By filling and refilling the little vacuum feed tank, they contrived to limp into Rochester, where the Hupmobile service station supplied them with a new tank.

The most annoying feature of the whole misadventure to them was that everyone who heard of it at once grinned and remarked, " Now, ain't that funny?"

The ladies assert that it wasn't funny at all.


Mrs. Ruth Kelley Brannan, who resided at the family home south of the brick schoolhouse west of Resort in the town of Huron, was found dead in bed at about 6 a. m. last Friday, by her mother, who went to call her to breakfast. A clot of blood in the heart was found to have been the cause by Drs. Jones, Lewis and Houston, who were summoned and performed an autopsy. It is believed that she passed away in her sleep at about 5 o'clock.

She was apparently in good health, having visited Wolcott the evening before, and having planned an automobile trip through the southern part of the state, to start on the day she died. Mrs. Brannan was nearly 33 years of age, having been born in the house where she passed away, on Aug. 28, 1890.

She was a daughter of the late Robert Kelley and is survived by her aged mother, Mrs. Emogene J. Kelley; one brother, Ernest J. Kelley, and two children, Jay, aged 13, and Pearle, 11 years of age.

Mrs. Brannan was a cousin of Willis Michell, of this village, and former student of the Wolcott high school. She was well and favorably known here, having been a devoted mother, daughter and sister and a consistent member of the Alton M. P. church, always striving to do right.

The largely-attended funeral was held on Sunday afternoon, at 2 o'clock from the house and a half hour later from the Alton M. P. church. The Rev. H. N. Becker, of Rochester, a former pastor, officiated. Interment was made in the family plot in York Settlement cemetery.


The family of Adelbert Phillips, of the Furnace, were sorely afflicted on Monday of this week, when the wife and mother, Mrs. Anne Abrams Phillips, passed away at 10 a. m., following a stroke of apoplexy at 3 o'clock that morning. While her health had not been good for some time, owing to hardening of the arteries and other complications, yet she had been about, and there was nothing to indicate that the end was so near.

She was a daughter of Mr. and Mrs. Frank Abrams, of North Wolcott, and was 52 years of age on March 16, last. A son, George Phillips, of this village and a daughter, Leta, at home, survive in the immediate family, besides the bereaved husband. Mrs. Phillips was a sister of Mrs. Jasper Countryman, of this township, and also left a brother, Henry Abrams, of Auburn, and a half sister.

The deceased was a faithful member of the local M. E. church, a good neighbor and a good friend. She will be keenly missed by many, and much sympathy goes out to the immediate family.

The funeral was held from the house at 2 p. m., Wednesday, the Rev. S. G. Houghton officiating. Interment was made at North Wolcott.


Warren Seager a well-known resident of the town of Rose, was attacked by appendicitis last week Tuesday. By Thursday his condition became so grave that he was hurried to the York hospital, where he submitted to an operation in the afternoon. The appendix was found to have burst, and the abdominal cavity was flooded with pus, resulting in peritonitis, from which he passed away shortly before 1 p. m., Sunday.

Mr. Seager's death shocked the community, as only a comparatively few knew that he was ill till they learned of the fatal termination of the attack. He was a kind and indulgent husband and father, and had many friends.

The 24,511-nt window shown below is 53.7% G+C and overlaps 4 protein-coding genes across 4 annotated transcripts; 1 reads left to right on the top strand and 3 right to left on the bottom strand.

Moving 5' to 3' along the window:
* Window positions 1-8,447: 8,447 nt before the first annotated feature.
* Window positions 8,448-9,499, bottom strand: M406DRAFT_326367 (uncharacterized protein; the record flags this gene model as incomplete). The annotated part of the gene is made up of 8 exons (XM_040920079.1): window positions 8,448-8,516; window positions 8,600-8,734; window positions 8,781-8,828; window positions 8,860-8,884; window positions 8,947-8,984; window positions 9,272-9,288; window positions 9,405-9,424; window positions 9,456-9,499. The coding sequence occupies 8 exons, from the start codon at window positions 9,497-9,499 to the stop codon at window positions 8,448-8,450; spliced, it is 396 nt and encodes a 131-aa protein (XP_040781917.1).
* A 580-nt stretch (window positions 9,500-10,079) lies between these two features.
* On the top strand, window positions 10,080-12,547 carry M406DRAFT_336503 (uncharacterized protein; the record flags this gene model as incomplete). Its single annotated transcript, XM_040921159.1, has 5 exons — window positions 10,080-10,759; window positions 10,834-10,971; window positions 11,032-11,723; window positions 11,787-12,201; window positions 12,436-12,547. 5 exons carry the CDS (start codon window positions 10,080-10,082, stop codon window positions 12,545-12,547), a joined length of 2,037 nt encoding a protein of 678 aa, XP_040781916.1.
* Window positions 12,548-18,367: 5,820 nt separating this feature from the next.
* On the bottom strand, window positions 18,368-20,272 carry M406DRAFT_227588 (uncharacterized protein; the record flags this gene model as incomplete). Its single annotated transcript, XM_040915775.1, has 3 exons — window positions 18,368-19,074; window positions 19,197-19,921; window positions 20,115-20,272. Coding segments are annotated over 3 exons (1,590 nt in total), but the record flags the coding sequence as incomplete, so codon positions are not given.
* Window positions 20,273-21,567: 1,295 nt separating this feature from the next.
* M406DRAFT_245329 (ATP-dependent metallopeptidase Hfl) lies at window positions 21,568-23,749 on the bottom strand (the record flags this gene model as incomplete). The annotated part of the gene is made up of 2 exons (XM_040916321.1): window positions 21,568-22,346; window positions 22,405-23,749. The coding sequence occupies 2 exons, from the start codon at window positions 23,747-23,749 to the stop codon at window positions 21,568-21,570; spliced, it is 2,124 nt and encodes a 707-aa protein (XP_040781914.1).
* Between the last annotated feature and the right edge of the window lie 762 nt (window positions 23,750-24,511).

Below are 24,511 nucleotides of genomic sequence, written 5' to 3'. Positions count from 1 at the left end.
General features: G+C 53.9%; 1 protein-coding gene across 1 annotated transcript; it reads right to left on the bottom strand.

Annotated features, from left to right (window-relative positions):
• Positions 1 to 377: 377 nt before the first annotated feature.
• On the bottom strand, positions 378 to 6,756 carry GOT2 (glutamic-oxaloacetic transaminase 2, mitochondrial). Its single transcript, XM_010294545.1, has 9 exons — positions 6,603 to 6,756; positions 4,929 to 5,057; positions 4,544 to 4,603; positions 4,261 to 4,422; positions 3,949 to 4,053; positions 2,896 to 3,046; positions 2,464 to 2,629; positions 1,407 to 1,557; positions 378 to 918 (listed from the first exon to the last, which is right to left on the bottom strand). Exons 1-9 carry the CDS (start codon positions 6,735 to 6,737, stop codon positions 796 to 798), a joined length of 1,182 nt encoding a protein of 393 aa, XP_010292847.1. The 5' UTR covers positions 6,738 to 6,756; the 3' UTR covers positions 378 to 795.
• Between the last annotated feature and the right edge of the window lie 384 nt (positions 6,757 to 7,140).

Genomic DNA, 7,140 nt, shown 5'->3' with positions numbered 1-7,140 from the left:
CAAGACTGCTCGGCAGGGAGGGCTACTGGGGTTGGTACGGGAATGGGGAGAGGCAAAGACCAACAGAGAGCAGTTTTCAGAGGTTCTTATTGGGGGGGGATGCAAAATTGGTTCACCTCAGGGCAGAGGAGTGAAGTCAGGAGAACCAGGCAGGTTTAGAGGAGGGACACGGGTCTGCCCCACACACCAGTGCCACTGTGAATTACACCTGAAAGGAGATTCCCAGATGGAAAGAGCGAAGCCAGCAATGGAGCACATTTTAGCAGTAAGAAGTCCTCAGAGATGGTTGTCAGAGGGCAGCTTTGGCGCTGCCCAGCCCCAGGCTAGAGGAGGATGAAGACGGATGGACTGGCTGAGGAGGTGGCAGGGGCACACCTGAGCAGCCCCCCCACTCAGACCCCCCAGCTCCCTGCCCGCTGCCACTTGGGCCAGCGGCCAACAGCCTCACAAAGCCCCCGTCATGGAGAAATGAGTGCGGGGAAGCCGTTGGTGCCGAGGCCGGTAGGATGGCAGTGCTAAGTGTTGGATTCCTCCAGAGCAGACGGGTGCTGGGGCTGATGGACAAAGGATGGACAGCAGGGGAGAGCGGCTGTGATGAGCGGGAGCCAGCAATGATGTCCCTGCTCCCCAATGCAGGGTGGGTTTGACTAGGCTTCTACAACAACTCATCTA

His age was about 57 years. Surviving in his immediate family are his widow and six children, viz: Minnie, Edwin, Wesley, Russell, Olive and Glenn Seager, besides a grandchild, Willis Seager. He also left three brothers, George Seager, of Alton; Oscar and Norman Seager, of North Rose, and three sisters, Mrs. George Ball, Sr., Mrs. Walter Messenger and Mrs. William Green, all of North Rose.

The funeral was held from the house at 2 p. m., Tuesday, with interment in the Lovejoy cemetery. The Rev. F. W. Kneeland officiated.


The remains of Mrs. Blanche Bird Swearingen, wife of the Rev. C. E. Swearingen, pastor of the Ontario Congregational church, were brought to Wolcott last Sunday afternoon and laid to rest beside her parents, Mr. and Mrs. Wesley Bird, in Glenside cemetery.

Mrs. Swearingen, who attended school in Wolcott and had many friends here, died suddenly while in Detroit with her husband, who was taking his annual vacation. Death came with little warning, as she had appeared in her usual health the day before.

The deceased left an only sister, LouElla, now Mrs. Carl Ballard, of Mexico, N. Y. She attended the funeral, as did E. E. Winsor, of Rochester, a cousin of the deceased. A large delegation including members of the Eastern Star, accompanied the body from Ontario.


Mr. and Mrs. Albert Dobbin have received a telegram from their son, Dee, at Hodges, Mont., notifying them of the death of the latter's son, Edwin, aged 11 years. The only detail given was that the funeral was to be held last Saturday, but further facts were to follow by letter.


Dodge Brothers received a rather cool reception by the local Baptist church last Friday afternoon at about five-thirty. The church doors were closed when they attempted to enter. Being denied admittance and doubtless being rather peeved at such treatment, they scarred the side of the brick structure even at the cost of a crumpled mudguard and a sprung front axle.

The occasion of the above mentioned call was when the said Dodge Brothers became excited as they rolled west in Main street at the approach of Harry Shear and family in their touring car. The latter car was forced to change its course a few points to the westward, but the Dodge Brothers, chaperoned by a lady, accompanied by her husband, both strangers, sailed right up to the church.